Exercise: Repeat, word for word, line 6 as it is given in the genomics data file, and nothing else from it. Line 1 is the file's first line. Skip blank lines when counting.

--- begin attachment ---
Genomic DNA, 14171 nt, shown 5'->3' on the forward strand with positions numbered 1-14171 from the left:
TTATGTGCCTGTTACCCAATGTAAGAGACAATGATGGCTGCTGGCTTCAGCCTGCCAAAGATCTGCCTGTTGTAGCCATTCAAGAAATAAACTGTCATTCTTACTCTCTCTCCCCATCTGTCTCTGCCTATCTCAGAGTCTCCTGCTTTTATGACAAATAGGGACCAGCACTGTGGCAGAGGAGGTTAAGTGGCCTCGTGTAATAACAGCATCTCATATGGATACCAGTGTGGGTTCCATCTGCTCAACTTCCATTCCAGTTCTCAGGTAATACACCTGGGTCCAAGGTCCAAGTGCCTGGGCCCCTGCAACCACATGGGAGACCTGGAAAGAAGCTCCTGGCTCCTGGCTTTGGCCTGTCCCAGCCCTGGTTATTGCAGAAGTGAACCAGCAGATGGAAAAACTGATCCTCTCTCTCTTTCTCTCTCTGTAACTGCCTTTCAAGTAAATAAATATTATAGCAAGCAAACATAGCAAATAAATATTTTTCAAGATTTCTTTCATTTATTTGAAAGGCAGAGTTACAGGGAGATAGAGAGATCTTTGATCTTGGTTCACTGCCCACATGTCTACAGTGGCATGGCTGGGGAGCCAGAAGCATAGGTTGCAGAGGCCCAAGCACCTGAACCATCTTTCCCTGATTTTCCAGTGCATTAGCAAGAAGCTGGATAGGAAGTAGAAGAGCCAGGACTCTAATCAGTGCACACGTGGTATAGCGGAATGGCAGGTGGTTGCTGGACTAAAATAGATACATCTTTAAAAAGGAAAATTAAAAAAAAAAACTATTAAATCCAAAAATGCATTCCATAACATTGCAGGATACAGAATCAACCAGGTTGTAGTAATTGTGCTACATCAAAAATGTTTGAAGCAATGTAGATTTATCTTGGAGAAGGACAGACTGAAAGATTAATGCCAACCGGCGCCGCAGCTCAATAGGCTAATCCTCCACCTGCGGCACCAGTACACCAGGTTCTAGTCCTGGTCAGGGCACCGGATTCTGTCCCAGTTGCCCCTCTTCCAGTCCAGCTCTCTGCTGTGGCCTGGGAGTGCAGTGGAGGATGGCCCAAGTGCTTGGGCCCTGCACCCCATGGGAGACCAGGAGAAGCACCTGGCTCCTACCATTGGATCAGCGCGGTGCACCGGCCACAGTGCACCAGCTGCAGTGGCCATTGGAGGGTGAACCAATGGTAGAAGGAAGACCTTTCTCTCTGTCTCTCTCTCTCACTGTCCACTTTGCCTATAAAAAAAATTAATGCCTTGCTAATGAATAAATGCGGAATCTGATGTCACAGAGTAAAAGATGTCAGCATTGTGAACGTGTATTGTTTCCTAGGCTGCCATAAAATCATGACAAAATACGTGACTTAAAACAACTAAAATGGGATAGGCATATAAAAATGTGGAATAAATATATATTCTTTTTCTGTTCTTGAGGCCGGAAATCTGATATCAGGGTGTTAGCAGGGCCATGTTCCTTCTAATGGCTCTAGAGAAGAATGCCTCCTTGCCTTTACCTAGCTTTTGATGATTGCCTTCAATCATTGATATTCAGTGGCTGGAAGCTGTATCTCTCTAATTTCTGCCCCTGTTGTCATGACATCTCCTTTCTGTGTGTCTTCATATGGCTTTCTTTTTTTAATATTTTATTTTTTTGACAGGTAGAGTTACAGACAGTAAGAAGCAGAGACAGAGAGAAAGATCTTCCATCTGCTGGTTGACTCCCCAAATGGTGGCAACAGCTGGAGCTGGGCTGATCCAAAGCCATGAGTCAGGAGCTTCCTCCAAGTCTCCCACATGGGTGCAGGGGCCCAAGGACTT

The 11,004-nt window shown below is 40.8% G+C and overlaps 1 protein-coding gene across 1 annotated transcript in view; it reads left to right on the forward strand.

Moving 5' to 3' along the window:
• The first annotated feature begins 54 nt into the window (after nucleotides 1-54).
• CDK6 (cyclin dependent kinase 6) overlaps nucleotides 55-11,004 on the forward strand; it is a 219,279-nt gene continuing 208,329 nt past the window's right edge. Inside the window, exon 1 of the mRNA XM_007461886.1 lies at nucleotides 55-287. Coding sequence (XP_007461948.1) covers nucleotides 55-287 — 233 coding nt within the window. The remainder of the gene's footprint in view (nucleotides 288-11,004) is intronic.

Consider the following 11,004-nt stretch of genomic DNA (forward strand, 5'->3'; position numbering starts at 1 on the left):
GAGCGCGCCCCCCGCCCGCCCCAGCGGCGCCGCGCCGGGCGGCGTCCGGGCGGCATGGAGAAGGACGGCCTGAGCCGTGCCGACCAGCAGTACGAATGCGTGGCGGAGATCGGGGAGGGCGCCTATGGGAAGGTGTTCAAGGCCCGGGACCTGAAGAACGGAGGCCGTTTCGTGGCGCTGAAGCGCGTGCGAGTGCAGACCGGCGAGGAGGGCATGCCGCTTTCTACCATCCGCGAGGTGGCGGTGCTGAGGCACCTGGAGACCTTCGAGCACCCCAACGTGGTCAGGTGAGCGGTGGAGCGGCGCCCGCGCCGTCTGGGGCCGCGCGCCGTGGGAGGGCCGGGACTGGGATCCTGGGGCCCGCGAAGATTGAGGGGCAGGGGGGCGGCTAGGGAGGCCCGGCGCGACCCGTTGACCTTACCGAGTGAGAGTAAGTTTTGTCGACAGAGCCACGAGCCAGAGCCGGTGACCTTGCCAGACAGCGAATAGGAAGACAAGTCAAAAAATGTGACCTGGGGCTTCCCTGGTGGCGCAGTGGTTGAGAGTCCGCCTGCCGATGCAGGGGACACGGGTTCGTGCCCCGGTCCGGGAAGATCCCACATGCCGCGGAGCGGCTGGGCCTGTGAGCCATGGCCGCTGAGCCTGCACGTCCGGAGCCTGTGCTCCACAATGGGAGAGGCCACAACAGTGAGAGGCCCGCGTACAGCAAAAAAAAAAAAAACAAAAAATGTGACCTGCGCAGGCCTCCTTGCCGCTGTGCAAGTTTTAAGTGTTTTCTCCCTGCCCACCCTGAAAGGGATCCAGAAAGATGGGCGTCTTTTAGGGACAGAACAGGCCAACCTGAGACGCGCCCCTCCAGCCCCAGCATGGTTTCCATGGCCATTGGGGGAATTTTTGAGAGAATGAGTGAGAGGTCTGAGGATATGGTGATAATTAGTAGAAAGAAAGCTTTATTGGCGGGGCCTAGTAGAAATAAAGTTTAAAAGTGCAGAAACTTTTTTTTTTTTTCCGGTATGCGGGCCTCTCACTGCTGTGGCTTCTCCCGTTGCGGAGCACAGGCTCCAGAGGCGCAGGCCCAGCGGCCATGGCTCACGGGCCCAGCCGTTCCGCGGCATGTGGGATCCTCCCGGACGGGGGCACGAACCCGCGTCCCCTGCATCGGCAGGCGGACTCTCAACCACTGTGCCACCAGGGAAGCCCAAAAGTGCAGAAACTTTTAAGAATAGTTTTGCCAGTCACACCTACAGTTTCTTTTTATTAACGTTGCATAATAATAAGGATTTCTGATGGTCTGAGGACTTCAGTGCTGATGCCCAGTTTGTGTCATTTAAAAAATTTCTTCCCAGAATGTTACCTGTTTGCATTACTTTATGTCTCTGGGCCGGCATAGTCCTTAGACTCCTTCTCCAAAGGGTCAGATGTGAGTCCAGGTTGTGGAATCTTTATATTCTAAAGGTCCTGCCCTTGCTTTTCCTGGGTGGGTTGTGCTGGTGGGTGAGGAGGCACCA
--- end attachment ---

• CDK6 (cyclin dependent kinase 6) overlaps nucleotides 55-11,004 on the forward strand; it is a 219,279-nt gene continuing 208,329 nt past the window's right edge. Inside the window, exon 1 of the mRNA XM_007461886.1 lies at nucleotides 55-287. Coding sequence (XP_007461948.1) covers nucleotides 55-287 — 233 coding nt within the window. The remainder of the gene's footprint in view (nucleotides 288-11,004) is intronic.